Why call this “Dialogues”? Theology is God-talk. It is a participation in God’s ongoing dialogue with creation through Israel embodied in the words and deeds of Jesus Christ through the power of the Holy Spirit. Asian American theology is participation in this dialogue with God that centers what God is doing in, through, and with the faith and practice of ordinary Asian American Christians for faithful gospel ministry and public witness.

Watch or listen to the last Dialogues session.

Dialogues in Asian American Theology and Ministry

Sabrina Chan & E. David de Leon | Discipleship in Diaspora

Two authors of the Asian American discipleship book Learning Our Names further develop the themes of their chapters as they’ve engaged with readers and furthered their studies. Being Asian American for most of us means there is no return to our pre-immigration stories, lands, or even pre-colonial identities. Resisting our…
Dialogues in Asian American Theology and Ministry
Al Tizon | Christ Among the Classes
Dialogues in Asian American Theology and Ministry
Eun Joo Kim | K-Pop Matters
Dialogues in Asian American Theology and Ministry
Daniel Lee | Being Asian American Theologically
Annual Event

Asian American Theology Conference

The annual Asian American Theology Conference invites interdisciplinary scholars and ecumenical ministry leaders to present cutting-edge research and practical wisdom on issues of contemporary concern for Asian American Christians and churches.

Watch the 2021 conference playlist.

Watch the 2023 conference playlist.

Watch the 2024 conference playlist.

Watch the 2023 conference playlist.

Watch the 2022 conference playlist.

Annual Event

Mental Health and Asian Americans Conference

The annual Mental Health and Asian Americans Conference brings together mental health experts and practitioners working with Asian American communities to provide insight on the mental health needs of Asian Americans and practical strategies and tools for faith leaders to support their communities.


Center for Asian American Christianity

Dr. David C. Chao

Dr. David C. Chao is director of the Center for Asian American Christianity at Princeton Theological Seminary. He teaches courses on Asian American theology and organizes academic programming in Asian American theology and ministry. His research and writing focus on Asian American theology, the uses of Christian doctrine for liberation, the convergence and divergence of Protestant and Catholic dogmatics, and the theology of Karl Barth.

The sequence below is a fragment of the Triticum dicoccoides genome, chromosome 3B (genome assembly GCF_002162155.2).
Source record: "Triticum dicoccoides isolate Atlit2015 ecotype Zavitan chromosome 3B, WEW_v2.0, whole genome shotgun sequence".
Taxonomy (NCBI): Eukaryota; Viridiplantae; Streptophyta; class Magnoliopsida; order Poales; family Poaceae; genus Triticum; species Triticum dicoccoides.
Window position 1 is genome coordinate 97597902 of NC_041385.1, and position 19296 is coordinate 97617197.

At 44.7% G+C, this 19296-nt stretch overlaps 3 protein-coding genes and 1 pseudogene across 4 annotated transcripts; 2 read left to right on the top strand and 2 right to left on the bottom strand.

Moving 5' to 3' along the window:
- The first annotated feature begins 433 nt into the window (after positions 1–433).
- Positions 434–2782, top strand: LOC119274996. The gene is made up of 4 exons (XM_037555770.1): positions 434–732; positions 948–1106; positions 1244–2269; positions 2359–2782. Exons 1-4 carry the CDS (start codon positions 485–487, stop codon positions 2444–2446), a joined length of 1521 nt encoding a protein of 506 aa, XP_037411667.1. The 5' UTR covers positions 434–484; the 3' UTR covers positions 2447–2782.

His first book, titled Concursus and Concept Use in Karl Barth’s Doctrine of Providence, is under contract with Routledge. He is grant co-author and project editor for the $300,000 translation grant awarded by the National Endowment for the Humanities to the Karl Barth Translator’s Seminar. He is co-leader of a $250,000 Henry Luce grant project titled “Religiously-Inspired Asian American Coalitional Justice Work.” He is principal investigator of a Louisville Institute-funded project titled “Stories of Faith, Resilience, and Politics: First-Generation East Asian American Christians.”

Chao is a graduate of Yale University (BA), Regent College (MDiv), and Princeton Theological Seminary (ThM, PhD). He is a member of the American Academy of Religion and the Association for Asian American Studies. Chao has a wide range of pastoral experience with Chinese American, Korean American, and Pan-Asian churches and ministries and is an active member of the Presbyterian Church (USA).

Read his latest article “Evangelical or Mainline? Doctrinal Similarity and Difference in Asian American Christianity: Sketching a Social-Practical Theory of Christian Doctrine” here.


Managing Editor

Yanan Rahim Navarez Melo

Born and raised in the Philippines, Yanan Rahim (he/him) is currently pursuing an M.Div. from Princeton Theological Seminary. There, his research concentrates on race, political theology, settler colonialism, and Asian American literature. As a writer, Yanan's research has been published in Christianity Today, Sojourners, Inheritance Magazine, Interfaith America, and more. Moreover, Yanan is a musician and poet who composes genre-defying meditations and disruptive poetry under the name Yanan & Siegfried. Through his creativity, Yanan seeks to bridge the gap between theological mysticism and artistic curiosity.
Assistant Editor

Shreya Ramachandran

Shreya Ramachandran is a writer, poet, and speaker. She has a BA in Linguistics and is currently pursuing her MA in Theological Studies at Princeton Theological Seminary at the intersection of race, postcolonialism, and Asian diaspora studies.